Interest rates

Rising interest rates and inflation add to the pressure facing South African consumers

Rising interest rates and rising inflation squeeze South African consumers between the proverbial rock and hard place, as the cost of servicing debt rises while the purchasing power of their money declines .

Benay Sager, president of the National Debt Counselors’ Association, said consumers’ disposable income had fallen by a quarter since 2016 when the cumulative effect of inflation over six years was taken into account.

Data from members of the National Debt Counsellors’ Association shows that consumers are borrowing to make up for the shortfall.

Rising inflation will exacerbate pressures on consumers as the cost of debt rises and take home pay no longer stretches as much as before. For consumers who have expensive debt (with high interest rates), debt counseling is a good option to explore,” Sager said.

Official CPI figures stood at 4.48%, near the upper end of South Africa’s target range, from a low of 3.27% in 2020. However, electricity and fuel should both increase astronomically, which will have a ripple effect. on other goods and services and accentuate upward inflationary pressures.

“Over the past six years, the trend has been that the size of loans has increased, while the number of credit agreements has decreased. This means that consumers are borrowing more by agreement and reaching the point where they are no longer eligible for debt sooner. In an environment of rising interest rates and inflation, we expect this to intensify,” Sager said.

He argued that there is a positive side to the situation, namely that people in debt are now starting to seek help sooner.

All of our members have reported that more and more people are actively seeking help before things get too serious. This is certainly partly due to reduced borrowing capacity, but our members are also working tirelessly to highlight the significant benefits that come with debt advice, especially in a higher interest rate environment. .

As part of debt counseling, interest rates on unsecured debt can be reduced from an average of 20% and more to 1-2%. This allows consumers to pay off costly high-interest debt more quickly.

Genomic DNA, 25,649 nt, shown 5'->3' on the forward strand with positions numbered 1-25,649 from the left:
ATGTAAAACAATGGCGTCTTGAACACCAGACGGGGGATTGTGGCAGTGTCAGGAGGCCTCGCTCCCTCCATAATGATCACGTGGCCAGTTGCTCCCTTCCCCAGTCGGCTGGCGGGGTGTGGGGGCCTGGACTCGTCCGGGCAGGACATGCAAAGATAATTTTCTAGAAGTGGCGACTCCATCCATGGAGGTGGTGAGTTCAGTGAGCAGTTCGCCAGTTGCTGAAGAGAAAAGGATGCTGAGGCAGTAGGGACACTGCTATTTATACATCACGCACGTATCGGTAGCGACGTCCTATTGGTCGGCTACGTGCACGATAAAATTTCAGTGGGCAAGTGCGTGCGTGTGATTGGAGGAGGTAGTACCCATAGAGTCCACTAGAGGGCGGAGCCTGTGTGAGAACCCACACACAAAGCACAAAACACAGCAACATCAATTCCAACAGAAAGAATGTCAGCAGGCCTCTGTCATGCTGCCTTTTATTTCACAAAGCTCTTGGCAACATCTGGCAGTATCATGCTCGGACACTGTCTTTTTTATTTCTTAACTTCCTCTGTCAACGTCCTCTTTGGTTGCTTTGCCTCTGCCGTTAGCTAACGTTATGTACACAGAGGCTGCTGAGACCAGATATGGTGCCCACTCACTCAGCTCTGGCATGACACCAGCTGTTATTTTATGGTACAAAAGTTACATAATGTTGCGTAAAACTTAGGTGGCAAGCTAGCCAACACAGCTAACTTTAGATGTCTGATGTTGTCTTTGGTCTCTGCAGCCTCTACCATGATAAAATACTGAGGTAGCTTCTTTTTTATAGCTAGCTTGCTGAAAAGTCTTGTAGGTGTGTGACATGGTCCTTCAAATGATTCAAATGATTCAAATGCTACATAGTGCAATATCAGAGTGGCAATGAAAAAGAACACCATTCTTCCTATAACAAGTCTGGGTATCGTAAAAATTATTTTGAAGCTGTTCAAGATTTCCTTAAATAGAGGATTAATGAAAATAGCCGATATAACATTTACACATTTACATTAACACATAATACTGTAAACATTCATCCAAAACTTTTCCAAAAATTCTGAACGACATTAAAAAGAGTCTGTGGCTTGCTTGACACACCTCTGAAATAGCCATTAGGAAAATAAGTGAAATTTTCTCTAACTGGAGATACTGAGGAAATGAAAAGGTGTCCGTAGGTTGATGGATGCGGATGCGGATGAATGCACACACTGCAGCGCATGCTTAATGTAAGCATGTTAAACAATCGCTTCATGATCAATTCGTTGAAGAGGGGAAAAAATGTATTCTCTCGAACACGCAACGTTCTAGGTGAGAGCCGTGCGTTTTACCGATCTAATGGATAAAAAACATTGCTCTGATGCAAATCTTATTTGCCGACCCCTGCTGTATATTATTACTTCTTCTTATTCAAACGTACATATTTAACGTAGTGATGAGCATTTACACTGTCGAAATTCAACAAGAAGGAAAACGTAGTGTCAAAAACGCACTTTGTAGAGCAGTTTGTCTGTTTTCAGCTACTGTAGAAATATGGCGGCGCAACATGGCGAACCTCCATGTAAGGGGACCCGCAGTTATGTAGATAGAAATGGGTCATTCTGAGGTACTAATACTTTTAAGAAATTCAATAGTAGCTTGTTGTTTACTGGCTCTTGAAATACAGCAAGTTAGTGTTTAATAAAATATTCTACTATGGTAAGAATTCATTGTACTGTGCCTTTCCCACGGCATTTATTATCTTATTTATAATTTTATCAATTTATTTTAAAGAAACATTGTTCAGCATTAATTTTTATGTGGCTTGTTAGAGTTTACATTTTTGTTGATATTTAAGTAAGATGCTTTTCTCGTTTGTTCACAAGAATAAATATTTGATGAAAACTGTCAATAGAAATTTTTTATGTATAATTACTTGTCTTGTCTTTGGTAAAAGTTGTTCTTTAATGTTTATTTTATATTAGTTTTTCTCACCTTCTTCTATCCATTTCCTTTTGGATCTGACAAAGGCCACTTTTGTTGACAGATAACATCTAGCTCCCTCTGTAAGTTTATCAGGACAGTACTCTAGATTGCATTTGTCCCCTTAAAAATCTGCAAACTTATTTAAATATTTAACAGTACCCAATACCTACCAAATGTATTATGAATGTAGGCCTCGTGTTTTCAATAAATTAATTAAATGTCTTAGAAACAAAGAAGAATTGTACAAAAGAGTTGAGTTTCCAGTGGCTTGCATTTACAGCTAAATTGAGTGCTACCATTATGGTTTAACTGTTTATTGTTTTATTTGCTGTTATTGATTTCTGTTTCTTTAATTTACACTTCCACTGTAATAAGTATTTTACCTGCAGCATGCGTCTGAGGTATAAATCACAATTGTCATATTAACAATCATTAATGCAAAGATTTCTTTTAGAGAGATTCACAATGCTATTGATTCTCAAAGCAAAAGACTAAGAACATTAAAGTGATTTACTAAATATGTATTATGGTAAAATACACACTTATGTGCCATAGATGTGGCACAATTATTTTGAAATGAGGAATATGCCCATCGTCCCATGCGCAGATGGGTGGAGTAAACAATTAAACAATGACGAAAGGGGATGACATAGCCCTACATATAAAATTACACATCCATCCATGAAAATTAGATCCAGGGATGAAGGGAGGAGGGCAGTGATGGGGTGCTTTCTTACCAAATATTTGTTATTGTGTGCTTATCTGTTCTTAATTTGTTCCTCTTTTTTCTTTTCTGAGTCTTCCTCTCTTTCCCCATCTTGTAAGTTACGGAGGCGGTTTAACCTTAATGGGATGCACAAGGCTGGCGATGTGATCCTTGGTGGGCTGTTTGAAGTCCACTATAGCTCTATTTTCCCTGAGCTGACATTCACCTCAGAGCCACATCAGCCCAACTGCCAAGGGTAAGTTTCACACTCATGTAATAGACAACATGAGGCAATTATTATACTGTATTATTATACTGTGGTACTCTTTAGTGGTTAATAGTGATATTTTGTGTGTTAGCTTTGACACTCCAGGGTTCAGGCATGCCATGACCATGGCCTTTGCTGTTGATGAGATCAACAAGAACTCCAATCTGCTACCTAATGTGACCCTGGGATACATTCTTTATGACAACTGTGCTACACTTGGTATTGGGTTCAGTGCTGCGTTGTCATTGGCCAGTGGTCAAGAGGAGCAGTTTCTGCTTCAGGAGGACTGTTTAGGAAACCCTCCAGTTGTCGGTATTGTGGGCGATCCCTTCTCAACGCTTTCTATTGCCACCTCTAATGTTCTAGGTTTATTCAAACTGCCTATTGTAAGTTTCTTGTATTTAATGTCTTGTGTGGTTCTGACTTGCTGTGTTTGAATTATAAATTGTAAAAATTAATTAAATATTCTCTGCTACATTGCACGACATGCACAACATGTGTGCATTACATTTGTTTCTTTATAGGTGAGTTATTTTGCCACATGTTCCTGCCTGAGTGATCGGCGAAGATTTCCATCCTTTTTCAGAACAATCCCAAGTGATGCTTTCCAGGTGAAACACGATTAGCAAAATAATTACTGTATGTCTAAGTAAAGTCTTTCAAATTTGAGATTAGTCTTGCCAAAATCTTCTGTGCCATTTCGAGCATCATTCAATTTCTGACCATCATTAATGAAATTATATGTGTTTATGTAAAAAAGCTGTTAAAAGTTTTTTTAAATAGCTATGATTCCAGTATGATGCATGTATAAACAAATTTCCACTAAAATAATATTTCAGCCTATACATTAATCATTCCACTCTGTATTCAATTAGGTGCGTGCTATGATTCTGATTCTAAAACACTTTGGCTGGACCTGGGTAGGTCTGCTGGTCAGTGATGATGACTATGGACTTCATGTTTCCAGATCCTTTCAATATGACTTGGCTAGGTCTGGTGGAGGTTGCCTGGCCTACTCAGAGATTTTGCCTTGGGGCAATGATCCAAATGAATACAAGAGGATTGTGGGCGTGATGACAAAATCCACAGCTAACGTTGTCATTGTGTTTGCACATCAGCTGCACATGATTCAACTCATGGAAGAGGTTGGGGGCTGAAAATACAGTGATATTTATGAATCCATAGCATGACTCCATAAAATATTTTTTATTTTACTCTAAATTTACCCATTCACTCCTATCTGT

Debt counseling has other important benefits. These include:
• Consumer assets, such as homes and vehicles, are legally protected.
• Consumers repay on their debts what they can really afford.
• Rather than having to deal with many creditors, they only deal with one person, the debt advisor, who renegotiates all the debt.
• By renegotiating the debt repayment term and interest rates, monthly repayments are reduced.

Sager warns that while debt counseling has many benefits and in South Africa it is efficient, well run and highly regulated, consumers need to understand that it is not an instant fix .

Debt counseling is a long-term commitment, not an easy fix. Just as it takes time to accumulate debt, it also takes time to reduce it. The important thing is to keep making regular payments and, if your situation improves, pay more to speed up the process.

While receiving debt counseling, consumers are not eligible for additional credit. This is a valid trade-off, as the consumer is expected to demonstrate that they can manage their existing debt in the first place.

For consumers who seek debt counselling, it is essential to let their debt counselor know if their financial situation changes, for better or for worse. Once a consumer has repaid their unsecured debt (and is current on their bond repayments, if any), a clearance certificate is issued through the approval of the national regulator of the credit, and the consumer can become credit active again.

Sager warns, however, that there are unscrupulous companies trying to take advantage of impatient consumers who follow debt counseling and offer ‘debt review removal services’. This is in violation of national credit law and consumers who are tempted could lose the creditor protection that debt counseling provides.

Debt counseling has many benefits, but consumers need to understand that it is a commitment, not an instant fix. For people who stick to the plan and make their monthly payments, it works, and the vast majority never fall back into unsustainable debt again.